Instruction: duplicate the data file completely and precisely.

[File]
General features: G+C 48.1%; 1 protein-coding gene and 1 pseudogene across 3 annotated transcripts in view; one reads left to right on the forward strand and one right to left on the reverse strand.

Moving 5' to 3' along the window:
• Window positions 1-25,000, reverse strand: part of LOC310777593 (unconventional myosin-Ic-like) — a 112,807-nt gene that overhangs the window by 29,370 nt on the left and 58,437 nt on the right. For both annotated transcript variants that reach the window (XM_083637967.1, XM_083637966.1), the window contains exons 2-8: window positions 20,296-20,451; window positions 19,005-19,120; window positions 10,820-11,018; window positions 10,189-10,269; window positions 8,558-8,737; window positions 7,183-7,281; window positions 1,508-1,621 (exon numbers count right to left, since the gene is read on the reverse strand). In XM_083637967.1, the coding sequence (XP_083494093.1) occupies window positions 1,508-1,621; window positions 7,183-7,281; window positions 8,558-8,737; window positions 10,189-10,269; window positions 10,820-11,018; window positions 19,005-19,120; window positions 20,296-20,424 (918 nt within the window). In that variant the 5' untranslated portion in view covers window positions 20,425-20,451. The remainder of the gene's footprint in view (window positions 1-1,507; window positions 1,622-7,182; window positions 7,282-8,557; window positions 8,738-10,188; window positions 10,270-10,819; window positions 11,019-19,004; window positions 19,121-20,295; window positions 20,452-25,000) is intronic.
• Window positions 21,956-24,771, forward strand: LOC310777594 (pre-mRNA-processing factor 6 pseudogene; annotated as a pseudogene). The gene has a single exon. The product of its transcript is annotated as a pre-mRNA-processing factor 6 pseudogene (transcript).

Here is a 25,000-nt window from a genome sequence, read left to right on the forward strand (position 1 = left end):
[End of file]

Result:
General features: G+C 48.1%; 1 protein-coding gene and 1 pseudogene across 3 annotated transcripts in view; one reads left to right on the forward strand and one right to left on the reverse strand.

Moving 5' to 3' along the window:
• Window positions 1-25,000, reverse strand: part of LOC310777593 (unconventional myosin-Ic-like) — a 112,807-nt gene that overhangs the window by 29,370 nt on the left and 58,437 nt on the right. For both annotated transcript variants that reach the window (XM_083637967.1, XM_083637966.1), the window contains exons 2-8: window positions 20,296-20,451; window positions 19,005-19,120; window positions 10,820-11,018; window positions 10,189-10,269; window positions 8,558-8,737; window positions 7,183-7,281; window positions 1,508-1,621 (exon numbers count right to left, since the gene is read on the reverse strand). In XM_083637967.1, the coding sequence (XP_083494093.1) occupies window positions 1,508-1,621; window positions 7,183-7,281; window positions 8,558-8,737; window positions 10,189-10,269; window positions 10,820-11,018; window positions 19,005-19,120; window positions 20,296-20,424 (918 nt within the window). In that variant the 5' untranslated portion in view covers window positions 20,425-20,451. The remainder of the gene's footprint in view (window positions 1-1,507; window positions 1,622-7,182; window positions 7,282-8,557; window positions 8,738-10,188; window positions 10,270-10,819; window positions 11,019-19,004; window positions 19,121-20,295; window positions 20,452-25,000) is intronic.
• Window positions 21,956-24,771, forward strand: LOC310777594 (pre-mRNA-processing factor 6 pseudogene; annotated as a pseudogene). The gene has a single exon. The product of its transcript is annotated as a pre-mRNA-processing factor 6 pseudogene (transcript).

Here is a 25,000-nt window from a genome sequence, read left to right on the forward strand (position 1 = left end):